Pinned Post - Flipkart vs Amazon Series

Flipkart and Focus 4 - Beware the Whispering Death

The fourth part of my series on Flipkart and its apparent loss of Focus and its battle with Amazon appeared in DNA on April 20th, 2015 . ...

Apr 30, 2016

Flipkart: Million-Dollar Hiring Mistakes Translate Into Billion-Dollar Valuation Erosions

As the week drew to a close, a story that broke headlines in the world of Indian e-commerce was the departure of Flipkart’s Chief Product Officer, Punit Soni. Rumours had started swirling about Punit Soni’s impending exit since the beginning of the year (link), almost immediately after Mukesh Bansal had taken over from Binny Bansal as Flipkart’s CEO (link).

Punit Soni's LinkedIn profile
Punit Soni was among a clutch of high-profile hires made by Flipkart in 2015, rumoured to have been paid a million dollar salary (amounting to 6.2 crores at then prevailing currency exchange rates — see this and this). This was in addition to any stock options he and other similar high-profile hires earned.
One decision that Punit Soni was most closely associated with was the neutering of Flipkart’s mobile-web execution, where he killed Flipkart’s mobile site, forcing users to download the app on smartphones. The mobile app itself was poorly designed, had a mostly unusable interface, and was riddled with bugs to the point of crashing every few minutes. I had written in detail on its mobile app’s state in 2015 (see this article in dna, or from my blog). At the time I had expressed my astonishment that Myntra, the fashion e-tailer that Flipkart acquired and which had gone app-only, had a mobile app that was NOT optimized for the iPad. The same was the story with the Flipkart app — no iPad-optimized app, but a “universal” app that ran on both the iPhone and iPad devices. Even today, the Flipkart iPad app does not support landscape-mode orientation, even as Amazon’s iPad app has grown from strength to strength.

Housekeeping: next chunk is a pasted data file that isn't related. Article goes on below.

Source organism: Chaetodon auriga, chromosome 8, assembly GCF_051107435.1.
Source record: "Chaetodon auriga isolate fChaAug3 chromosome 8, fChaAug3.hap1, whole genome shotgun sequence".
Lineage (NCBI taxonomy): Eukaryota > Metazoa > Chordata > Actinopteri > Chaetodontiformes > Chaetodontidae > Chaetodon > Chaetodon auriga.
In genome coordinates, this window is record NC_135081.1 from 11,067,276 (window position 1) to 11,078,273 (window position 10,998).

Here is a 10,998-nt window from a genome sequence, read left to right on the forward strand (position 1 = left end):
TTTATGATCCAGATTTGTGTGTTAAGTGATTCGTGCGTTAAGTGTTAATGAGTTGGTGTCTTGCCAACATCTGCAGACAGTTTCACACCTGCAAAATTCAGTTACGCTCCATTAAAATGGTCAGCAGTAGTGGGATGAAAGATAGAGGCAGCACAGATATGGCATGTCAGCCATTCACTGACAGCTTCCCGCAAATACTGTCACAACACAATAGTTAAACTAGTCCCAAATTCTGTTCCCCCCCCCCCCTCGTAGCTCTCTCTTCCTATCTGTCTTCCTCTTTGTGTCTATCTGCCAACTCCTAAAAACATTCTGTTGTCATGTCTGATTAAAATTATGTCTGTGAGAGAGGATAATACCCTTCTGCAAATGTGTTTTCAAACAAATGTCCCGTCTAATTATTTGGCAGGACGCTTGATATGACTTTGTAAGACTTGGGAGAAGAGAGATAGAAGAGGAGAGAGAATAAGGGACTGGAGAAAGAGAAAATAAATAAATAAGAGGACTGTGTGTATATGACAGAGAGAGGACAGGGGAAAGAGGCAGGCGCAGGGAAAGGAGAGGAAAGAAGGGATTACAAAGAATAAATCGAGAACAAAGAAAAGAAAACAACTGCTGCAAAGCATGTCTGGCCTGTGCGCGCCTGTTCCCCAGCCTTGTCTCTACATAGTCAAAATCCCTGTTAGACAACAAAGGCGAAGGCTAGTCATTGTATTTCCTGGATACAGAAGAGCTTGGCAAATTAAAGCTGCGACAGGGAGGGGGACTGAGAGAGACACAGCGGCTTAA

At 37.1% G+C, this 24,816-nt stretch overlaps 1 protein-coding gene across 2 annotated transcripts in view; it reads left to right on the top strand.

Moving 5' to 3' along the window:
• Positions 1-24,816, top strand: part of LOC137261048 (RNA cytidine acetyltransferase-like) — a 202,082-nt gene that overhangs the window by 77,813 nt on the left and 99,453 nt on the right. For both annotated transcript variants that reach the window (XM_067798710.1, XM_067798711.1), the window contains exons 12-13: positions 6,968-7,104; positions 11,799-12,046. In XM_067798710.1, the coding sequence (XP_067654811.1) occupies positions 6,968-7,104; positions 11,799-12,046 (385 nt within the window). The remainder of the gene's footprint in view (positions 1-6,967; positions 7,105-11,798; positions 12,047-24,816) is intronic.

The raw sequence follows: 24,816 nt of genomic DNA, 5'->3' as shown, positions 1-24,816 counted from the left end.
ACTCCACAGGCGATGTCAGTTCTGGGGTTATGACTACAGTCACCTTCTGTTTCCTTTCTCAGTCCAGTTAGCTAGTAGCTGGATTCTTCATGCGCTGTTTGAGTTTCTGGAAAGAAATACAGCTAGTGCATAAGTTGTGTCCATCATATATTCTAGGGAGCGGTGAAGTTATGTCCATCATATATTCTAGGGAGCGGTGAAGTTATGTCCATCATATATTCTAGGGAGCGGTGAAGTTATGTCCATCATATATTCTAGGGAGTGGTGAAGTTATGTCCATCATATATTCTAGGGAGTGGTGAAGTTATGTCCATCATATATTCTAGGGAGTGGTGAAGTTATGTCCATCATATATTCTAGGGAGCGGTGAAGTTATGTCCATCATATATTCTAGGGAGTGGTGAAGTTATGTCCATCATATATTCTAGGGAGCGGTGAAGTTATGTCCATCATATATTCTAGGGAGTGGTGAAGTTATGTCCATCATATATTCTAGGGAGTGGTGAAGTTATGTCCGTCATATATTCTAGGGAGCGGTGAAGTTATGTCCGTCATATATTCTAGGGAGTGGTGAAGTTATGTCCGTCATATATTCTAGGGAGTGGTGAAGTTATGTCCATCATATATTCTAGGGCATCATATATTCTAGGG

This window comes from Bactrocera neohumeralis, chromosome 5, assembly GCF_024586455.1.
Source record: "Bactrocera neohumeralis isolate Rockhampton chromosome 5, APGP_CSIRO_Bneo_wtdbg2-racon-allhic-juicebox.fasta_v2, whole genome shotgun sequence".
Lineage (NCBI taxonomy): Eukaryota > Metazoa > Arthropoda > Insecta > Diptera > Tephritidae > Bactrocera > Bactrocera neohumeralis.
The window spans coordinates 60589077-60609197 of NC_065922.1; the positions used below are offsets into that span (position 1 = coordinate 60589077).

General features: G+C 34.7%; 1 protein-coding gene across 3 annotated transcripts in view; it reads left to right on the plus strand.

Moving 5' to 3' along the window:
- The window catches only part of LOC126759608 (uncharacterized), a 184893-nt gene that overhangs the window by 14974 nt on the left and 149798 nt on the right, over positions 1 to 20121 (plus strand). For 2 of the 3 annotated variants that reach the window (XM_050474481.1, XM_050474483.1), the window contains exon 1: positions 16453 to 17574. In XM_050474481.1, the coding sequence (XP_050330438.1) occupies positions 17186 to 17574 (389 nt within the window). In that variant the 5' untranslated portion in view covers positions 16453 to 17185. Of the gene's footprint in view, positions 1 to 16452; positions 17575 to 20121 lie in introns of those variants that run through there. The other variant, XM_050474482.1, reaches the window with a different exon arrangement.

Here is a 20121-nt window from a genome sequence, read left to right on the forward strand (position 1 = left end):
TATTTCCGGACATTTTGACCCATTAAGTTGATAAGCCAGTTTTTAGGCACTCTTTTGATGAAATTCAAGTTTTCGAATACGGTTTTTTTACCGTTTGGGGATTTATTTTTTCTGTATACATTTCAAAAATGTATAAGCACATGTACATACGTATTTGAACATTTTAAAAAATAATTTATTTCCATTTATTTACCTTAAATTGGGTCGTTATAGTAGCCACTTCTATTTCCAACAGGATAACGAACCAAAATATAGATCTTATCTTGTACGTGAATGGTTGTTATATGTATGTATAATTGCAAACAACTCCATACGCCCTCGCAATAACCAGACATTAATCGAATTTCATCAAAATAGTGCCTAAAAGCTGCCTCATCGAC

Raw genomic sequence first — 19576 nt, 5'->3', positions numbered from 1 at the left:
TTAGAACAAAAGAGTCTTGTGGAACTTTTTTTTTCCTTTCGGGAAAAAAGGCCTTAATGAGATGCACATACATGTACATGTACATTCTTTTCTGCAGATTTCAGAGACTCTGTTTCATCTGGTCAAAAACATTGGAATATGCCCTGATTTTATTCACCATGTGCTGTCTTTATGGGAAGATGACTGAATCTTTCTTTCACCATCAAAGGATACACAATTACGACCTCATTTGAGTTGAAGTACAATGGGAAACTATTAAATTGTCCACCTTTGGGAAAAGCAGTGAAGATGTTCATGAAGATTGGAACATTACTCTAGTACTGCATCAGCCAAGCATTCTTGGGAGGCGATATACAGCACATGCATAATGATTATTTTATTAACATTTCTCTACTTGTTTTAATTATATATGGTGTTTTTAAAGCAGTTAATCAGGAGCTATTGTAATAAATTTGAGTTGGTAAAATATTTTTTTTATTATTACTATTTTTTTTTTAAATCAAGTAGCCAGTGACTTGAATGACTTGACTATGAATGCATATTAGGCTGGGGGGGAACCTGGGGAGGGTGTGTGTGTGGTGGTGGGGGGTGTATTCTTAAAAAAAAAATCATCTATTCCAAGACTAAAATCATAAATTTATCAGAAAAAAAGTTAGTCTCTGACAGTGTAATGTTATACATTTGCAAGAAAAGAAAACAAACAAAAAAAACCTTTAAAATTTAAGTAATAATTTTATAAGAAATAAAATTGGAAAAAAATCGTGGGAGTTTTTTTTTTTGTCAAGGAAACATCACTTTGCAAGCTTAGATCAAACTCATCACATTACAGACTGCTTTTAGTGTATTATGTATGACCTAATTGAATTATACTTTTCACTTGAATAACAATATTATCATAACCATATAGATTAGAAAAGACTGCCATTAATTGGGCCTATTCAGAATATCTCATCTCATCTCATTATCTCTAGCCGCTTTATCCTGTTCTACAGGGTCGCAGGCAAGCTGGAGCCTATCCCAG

Apr 16, 2016

Twitter, Saudi Billions, and India

His Royal Highness Prince Alwaleed Bin Talal Bin Abdulaziz Alsaud is a member of the Saudi royal family. Per Wikipedia, he is a "nephew of the late Saudi King Abdullah, a grandson of Ibn Saud, the first Saudi king, and a grandson of Riad Al Solh, Lebanon's first Prime Minister." To say he is an influential person would be an understatement.

Oh, and he is also the largest individual shareholder in Citigroup. He bought more than half a billion dollars ($590 million to be precise) in a preferred-stock issue. (link). This investment "represents the largest proportion of" Alwaleed Bin Talal's person wealth.(link). Citi has paid fines almost every year to different regulatory authorities the world over for violating perhaps every single regulation there is in the book - in 2005, it agreed to pay the US SEC (Securities and Exchange Commission) $20 million for failing to provide its customers with "material information." Two months later, the same year, it agreed to pay more than $200 million to settle more charges. The same year, the UK's FSA (Financial Services Authority) fined Citi more than ten million pounds for "violations of bond trading regulations."  Citi paid fines in 2006, 2007, 2008, 2009, 2011, 2012 over various violations.

But this post is not about Citi. It is about Alwaleed Bin Talal. Actually, it is not even about him, but it is important to look at Talal's past to understand the present.